Troops from Chechnya in Ukraine. Credit: Gur.gov.ua

Troops from Chechnya in Ukraine. Credit: Gur.gov.ua 

Analysis, Russian Aggression

Article by: Vadim Shtepa, The Jamestown Foundation

The Russian full-scale re-invasion against Ukraine, launched in February 2022, was initially explained as the desire for “denazification” of Kyiv. This meant a struggle against the national self-determination of Ukraine, which entered into an insurmountable conflict with Kremlin imperialism. However, in the protracted war, Moscow has started to rely on national movements. In June 2022, the formation of “volunteer national battalions” began in Russian regions, and the authorities intend to send them en masse to the Ukrainian front.

In the Russian post-Soviet army, as well as with earlier Soviet forces, ethnic and regional communities were not welcome. This was largely because these communities form a cohesive structure not only in the face of the enemy but also in the face of regimental commanders and all other higher authorities.

Related: Army of marauders: the long history of Russian military looting, pillaging, and stealing

The first to break this tradition was the regional head of Chechnya, Ramzan Kadyrov. The unique position of this politician in today’s Russia comes from his own combination of hawkish Kremlin imperialism and local nationalism. Kadyrov has already sent several “volunteer battalions” from Chechnya to Ukraine, though some doubt that members’ participation in these units is anything but voluntary. The historical precedent of World War I should be remembered here, when the “Native (or Savage) Division” was created, consisting of Caucasian Muslims who were not recruited into the Russian army (Nezavisimoye voyennoye obozreniye, July 14). However, after the fall of Tsardom in February 1917, many volunteers of this division began to create and defend their own independent republics.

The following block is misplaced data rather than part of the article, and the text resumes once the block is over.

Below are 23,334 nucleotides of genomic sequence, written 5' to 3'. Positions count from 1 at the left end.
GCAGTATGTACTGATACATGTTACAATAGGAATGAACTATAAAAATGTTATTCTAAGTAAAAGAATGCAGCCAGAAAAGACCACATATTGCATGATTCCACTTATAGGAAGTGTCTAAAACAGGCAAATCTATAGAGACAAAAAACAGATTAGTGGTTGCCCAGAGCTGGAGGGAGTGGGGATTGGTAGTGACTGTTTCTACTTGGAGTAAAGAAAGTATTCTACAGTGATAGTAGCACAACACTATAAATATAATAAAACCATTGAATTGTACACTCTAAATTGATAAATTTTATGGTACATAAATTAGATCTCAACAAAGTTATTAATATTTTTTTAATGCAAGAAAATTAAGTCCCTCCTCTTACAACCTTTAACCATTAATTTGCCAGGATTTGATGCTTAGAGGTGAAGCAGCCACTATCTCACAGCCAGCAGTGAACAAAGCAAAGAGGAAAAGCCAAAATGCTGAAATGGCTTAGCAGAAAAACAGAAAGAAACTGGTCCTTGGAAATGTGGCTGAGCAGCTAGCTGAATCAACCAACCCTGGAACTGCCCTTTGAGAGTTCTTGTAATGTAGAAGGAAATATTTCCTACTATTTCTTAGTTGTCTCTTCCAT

The creation of ethno-regional units clearly shows the critical situation in the Russian imperial army, since such units deprive the armed forces of uniform standards and sometimes even a common language. Following Kadyrov, the leaders of other Russian regions, on apparent orders from the Kremlin, have set about forming their own volunteer battalions for the war in Ukraine. The authorities attract only local residents to them and give the battalions names associated with local heroes, toponyms, native languages and other regional specifics: “Vyatka” in Kirov Oblast, “Parma” in Perm Krai, “Tiger” in the Far East, “Alga” and “Timer” in Tatarstan, “Onego” and “Ladoga” in Karelia, a battalion named after Mimazovich Shaimuratov in Bashkortostan, and so forth. In the latter case, it is significant that the Bashkir battalion was given the name not of historical fighters for independence but that of a Soviet-era general. However, all regional divisions have their own insignia: special chevrons and their own flags. Volunteers are offered a monthly income of up to 300,000 rubles along with various benefits (Business-gazeta.ru, June 23; Vlad.mk.ru, July 9).